Following its April debut at Aero Friedrichshafen, the University of Stuttgart's Institute of Aircraft Design has flown its eGenius electric motor glider, first on a 20min maiden sortie to check handling and prove its 60kW propulsion system and later for 2h 36min with no thermal lift.
Based on the institute's earlier fuel cell-powered Hydrogenius project, the Airbus-sponsored eGenius is being developed for the Comparative Aircraft Flight Efficiency Foundations' Green Flight Challenge for quiet, practical aircraft, to be held on 11-17 July at Charles M Schulz Sonoma County airport in Santa Rosa, California, near San Francisco.
NASA is offering a $1.65 million prize, claimed to be the largest-ever for civil aviation, with the challenge being to fly 320km (170nm) in less than 2h using the energy equivalent of less than 3.8 litres (1USgal) of gasoline per occupant, or 1.18 litre/100km. Aircraft entered feature gasoline, bio-diesel, hydrogen and electric propulsion.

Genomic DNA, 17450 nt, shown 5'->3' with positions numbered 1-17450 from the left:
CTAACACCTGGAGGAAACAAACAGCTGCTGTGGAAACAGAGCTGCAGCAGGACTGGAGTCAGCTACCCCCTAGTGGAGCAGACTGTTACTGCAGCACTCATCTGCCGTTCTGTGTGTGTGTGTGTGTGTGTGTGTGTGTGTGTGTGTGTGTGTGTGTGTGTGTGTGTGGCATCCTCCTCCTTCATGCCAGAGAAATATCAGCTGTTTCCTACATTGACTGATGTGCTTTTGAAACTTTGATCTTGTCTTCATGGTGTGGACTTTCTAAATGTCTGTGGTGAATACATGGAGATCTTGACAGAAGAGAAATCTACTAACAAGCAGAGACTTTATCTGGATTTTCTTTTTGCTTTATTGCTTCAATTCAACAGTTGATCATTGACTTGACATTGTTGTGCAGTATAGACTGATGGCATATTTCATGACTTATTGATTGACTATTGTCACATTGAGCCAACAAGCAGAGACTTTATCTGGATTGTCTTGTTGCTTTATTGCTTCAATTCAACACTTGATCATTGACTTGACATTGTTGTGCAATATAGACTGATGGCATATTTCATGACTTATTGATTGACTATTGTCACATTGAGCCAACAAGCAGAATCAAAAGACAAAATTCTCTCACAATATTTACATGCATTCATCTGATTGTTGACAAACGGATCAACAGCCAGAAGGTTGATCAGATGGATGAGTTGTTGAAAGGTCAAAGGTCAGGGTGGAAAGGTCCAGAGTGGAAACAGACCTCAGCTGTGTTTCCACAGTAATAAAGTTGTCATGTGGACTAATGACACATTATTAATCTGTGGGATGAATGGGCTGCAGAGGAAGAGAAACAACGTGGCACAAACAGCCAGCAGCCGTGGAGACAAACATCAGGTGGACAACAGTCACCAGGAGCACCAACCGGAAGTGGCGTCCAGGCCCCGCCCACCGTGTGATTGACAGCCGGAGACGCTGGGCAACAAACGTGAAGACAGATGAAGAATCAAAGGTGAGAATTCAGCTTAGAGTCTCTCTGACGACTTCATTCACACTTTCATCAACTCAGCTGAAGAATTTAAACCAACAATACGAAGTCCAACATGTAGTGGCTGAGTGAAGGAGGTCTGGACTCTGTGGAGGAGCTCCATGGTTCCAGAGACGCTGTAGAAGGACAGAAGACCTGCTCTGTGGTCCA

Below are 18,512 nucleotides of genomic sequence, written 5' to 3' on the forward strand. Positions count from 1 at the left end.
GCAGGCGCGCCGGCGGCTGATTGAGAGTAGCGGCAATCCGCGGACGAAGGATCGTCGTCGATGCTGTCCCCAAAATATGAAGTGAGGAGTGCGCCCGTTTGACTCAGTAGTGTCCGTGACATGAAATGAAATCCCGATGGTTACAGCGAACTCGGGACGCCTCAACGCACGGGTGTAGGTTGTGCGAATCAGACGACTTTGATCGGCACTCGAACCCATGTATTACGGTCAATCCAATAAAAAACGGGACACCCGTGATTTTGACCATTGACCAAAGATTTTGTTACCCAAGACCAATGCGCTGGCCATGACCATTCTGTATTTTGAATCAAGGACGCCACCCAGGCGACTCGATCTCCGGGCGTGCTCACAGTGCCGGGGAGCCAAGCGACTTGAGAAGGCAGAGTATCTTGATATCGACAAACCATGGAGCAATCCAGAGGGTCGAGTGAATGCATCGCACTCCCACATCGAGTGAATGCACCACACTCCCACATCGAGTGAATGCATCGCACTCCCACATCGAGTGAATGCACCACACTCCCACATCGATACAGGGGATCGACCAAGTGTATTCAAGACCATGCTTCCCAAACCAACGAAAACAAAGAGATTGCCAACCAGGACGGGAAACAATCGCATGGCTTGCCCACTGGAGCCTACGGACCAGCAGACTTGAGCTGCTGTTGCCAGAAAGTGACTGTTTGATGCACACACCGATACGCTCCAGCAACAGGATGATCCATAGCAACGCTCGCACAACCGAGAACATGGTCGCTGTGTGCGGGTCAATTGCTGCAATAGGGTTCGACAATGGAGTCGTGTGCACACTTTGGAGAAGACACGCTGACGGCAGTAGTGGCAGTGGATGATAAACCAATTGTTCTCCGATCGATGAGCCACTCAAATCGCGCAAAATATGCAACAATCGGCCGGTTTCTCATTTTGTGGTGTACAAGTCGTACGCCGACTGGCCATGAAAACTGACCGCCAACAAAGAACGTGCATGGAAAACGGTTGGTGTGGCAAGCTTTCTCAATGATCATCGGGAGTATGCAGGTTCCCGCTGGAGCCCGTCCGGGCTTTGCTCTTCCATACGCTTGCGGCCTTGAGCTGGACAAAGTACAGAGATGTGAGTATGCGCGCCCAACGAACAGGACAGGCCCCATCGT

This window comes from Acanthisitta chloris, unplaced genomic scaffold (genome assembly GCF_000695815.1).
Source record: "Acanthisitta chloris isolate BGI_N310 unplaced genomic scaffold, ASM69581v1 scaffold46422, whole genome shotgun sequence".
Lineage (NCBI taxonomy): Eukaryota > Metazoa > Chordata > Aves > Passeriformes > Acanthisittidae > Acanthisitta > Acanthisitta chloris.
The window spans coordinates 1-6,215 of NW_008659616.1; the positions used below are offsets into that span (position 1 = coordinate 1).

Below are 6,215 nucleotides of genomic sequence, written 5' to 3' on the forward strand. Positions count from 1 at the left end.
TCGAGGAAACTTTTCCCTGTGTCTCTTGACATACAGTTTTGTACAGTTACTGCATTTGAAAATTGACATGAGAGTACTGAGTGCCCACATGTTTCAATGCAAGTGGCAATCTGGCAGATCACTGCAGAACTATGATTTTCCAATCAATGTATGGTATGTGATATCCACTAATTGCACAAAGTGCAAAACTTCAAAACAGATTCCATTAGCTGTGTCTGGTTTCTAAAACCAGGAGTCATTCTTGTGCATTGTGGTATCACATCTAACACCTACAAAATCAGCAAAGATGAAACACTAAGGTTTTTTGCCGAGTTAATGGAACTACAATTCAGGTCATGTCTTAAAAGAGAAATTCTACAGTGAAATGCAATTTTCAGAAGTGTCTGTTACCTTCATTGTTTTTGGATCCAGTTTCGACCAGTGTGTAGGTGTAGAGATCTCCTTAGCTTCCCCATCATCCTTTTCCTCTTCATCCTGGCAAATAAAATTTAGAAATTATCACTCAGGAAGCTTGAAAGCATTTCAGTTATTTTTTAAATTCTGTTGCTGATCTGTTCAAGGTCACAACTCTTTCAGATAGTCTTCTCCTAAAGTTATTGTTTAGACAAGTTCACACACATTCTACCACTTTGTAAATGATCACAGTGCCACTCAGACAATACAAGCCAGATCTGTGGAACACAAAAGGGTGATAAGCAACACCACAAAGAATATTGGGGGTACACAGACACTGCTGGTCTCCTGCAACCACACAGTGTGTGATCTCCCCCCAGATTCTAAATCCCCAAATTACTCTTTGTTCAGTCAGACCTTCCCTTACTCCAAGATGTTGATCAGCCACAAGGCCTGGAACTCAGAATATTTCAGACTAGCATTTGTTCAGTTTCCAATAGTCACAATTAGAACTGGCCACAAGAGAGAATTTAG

For eGenius, the claimed equivalent energy consumption per 100km is just 0.6 litres. Wingspan is 16.86m (55ft) and maximum take-off weight is 850kg (1.870lb). Two pilots can sit side-by-side.
Data from the project will be used by Airbus's future projects team as part of its evaluation of the long-term potential of electricity as alternative major onboard energy source.